On a chilly Saturday evening at the Church of the Brethren in La Verne, the University of La Verne’s music department hosted a Christmas concert with choir and instruments in an Antonio Vivaldi performance.
“It was a great, heartwarming performance,” said Jonathan Reed, dean of the College of Arts and Sciences, who attended the performance.
The concert was held inside the sanctuary, which had Christmas decorations, banners of red, wreaths of green, and candles lit behind the performers.
After a few moments of talking by the conductor, Stephen Gothold, also a professor of music at La Verne, gave a brief description of Vivaldi before conducting the choir before him to sing “Magnificat.”
The performance was held before a fairly large audience that nearly filled up the pews on the church.
The music department’s choir and orchestra strung together an elegant and deep piece, starting with low pitches and rising higher in a very professional fashion.
The Vivaldi piece, written in Latin, exalted the Christian God with lines such as “Esurientos implevit bonis et fivites dimisit inanes,” or, translated, “He hath filled the hungry with good things, and the rich he hath sent empty away.”
“It was a good way to start the season,” said Joann Earhart, wife of Robert Earhart, associate vice president of university relations. “It was representative of the whole community in La Verne.”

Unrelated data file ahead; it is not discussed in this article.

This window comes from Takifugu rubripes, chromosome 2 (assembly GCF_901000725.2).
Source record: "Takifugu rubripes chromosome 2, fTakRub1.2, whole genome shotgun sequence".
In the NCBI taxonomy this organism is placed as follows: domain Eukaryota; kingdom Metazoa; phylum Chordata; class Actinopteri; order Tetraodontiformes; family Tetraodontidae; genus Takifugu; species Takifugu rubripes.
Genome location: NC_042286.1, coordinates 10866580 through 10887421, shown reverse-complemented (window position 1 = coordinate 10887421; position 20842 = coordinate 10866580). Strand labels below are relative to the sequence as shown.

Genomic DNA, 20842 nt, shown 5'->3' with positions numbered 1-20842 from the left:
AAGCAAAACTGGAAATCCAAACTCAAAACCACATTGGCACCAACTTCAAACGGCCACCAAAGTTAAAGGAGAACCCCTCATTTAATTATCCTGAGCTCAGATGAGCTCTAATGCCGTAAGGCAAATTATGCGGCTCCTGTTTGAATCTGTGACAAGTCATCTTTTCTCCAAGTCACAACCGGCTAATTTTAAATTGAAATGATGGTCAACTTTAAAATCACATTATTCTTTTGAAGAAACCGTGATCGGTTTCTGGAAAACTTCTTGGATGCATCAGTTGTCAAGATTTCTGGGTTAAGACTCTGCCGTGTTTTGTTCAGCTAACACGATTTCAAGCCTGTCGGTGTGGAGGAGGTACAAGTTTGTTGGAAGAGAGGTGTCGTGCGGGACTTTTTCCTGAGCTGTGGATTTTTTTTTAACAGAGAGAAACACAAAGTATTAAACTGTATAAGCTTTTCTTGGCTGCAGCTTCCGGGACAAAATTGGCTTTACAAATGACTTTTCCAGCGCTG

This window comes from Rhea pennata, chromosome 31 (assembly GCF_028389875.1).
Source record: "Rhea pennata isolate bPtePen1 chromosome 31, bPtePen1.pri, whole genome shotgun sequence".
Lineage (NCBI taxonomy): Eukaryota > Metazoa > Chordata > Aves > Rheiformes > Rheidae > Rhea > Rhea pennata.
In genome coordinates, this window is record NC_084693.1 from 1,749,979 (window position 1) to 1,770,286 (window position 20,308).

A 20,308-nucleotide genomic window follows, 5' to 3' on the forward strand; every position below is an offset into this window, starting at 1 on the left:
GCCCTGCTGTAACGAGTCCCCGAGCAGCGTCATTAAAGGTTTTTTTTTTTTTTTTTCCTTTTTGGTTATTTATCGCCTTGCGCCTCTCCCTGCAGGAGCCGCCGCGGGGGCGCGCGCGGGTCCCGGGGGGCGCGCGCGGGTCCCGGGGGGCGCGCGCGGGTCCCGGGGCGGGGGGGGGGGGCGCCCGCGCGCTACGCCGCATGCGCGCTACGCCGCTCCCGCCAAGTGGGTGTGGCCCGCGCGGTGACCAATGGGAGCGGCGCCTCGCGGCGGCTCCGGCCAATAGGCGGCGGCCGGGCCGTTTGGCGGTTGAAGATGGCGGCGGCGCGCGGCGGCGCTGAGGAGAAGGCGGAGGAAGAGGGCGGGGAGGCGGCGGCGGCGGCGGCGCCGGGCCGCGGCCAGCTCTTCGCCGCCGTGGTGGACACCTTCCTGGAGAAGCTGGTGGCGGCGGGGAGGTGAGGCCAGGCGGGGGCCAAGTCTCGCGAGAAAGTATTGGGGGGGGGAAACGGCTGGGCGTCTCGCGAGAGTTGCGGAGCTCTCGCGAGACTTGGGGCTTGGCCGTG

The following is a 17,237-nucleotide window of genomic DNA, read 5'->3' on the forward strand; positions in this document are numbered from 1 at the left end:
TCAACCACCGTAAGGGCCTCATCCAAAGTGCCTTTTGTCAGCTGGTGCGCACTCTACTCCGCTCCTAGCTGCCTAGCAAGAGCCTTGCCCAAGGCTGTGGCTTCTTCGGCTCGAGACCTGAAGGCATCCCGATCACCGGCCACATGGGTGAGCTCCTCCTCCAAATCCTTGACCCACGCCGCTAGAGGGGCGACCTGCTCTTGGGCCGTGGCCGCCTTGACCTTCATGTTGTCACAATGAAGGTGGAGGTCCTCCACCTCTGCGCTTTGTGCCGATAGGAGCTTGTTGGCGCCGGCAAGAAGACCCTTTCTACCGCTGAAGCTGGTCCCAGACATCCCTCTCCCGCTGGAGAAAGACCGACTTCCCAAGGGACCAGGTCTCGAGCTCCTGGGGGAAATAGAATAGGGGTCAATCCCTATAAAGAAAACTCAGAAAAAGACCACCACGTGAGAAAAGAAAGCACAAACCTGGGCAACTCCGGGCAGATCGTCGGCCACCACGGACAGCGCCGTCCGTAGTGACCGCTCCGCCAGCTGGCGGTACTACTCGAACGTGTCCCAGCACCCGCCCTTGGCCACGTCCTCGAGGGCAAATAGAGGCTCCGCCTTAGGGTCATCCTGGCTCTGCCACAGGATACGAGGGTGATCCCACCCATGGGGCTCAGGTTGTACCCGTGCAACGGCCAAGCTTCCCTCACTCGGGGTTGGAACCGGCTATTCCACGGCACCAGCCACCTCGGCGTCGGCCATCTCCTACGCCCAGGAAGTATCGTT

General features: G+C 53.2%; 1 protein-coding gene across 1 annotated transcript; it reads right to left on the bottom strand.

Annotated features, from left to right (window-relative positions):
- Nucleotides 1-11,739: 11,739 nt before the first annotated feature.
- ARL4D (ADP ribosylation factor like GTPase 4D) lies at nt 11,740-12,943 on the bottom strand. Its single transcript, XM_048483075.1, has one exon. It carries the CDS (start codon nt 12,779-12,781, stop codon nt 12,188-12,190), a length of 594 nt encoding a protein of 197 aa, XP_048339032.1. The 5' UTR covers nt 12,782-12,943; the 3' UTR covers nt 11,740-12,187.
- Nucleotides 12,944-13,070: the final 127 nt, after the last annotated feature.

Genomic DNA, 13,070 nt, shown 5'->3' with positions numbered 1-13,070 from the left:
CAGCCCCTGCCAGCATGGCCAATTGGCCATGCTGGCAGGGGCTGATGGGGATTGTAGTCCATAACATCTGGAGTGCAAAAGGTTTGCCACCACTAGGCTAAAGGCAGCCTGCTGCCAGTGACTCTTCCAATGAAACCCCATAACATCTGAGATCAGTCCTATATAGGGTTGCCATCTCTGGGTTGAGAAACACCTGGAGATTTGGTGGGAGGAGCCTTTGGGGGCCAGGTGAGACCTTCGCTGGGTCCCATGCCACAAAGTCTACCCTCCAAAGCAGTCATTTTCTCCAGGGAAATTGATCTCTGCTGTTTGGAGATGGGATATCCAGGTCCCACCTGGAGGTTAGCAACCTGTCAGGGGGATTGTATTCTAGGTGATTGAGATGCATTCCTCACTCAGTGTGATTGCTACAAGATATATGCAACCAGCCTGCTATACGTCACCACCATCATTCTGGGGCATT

After “Magnificat” had ended, there was a brief pause, before a much smaller selection of choir members remained standing to sing the next three carols, “Caroling, Caroling,” was the first, which held quite a bit of Christmas cheer and energy. The next song was “All on a Christmas Morning,” before finally ending with “We’ll Dress the Hose,” all of which were short, but quite memorable to hear.
Afterward were two more pieces, “Fum Fum Fum,” and the classic and infinitely memorable, “Let it Snow!” the ULV Music Ensemble, consisting of Carol Stephenson and Melissa Mcintosh Landis, sopranos, Michael Fausto, tenor, Aaron Colby, baritone, and with Graze Zhao on piano and Linda West Brown on organ, performing with an initially all male choir to sing “Go Tell it on the Mountain,” which was about the birth of Jesus Christ, the deep voices providing a harmonious mixture as the performance went on.
Then, the women came up and they themselves performed alone, “O Men from the Fields,” which was a pleasant contrast after the all-male chorus.
And finally, as one large chorus, they sang in a well-conducted performance with pieces such as “Unto us is Born a Son,” and “Good King Wenceslas.”
“I’d have liked for it to be a little bit longer,” said Sylvia Slakey, who was present at the performance along with her husband, Steve Slakey. “You can get good voice, but to blend them in is really an artform.”
The concert lasted only an hour, but was a good indication of the future holiday spirit to come.
Dan Sayles can be reached at email@example.com.
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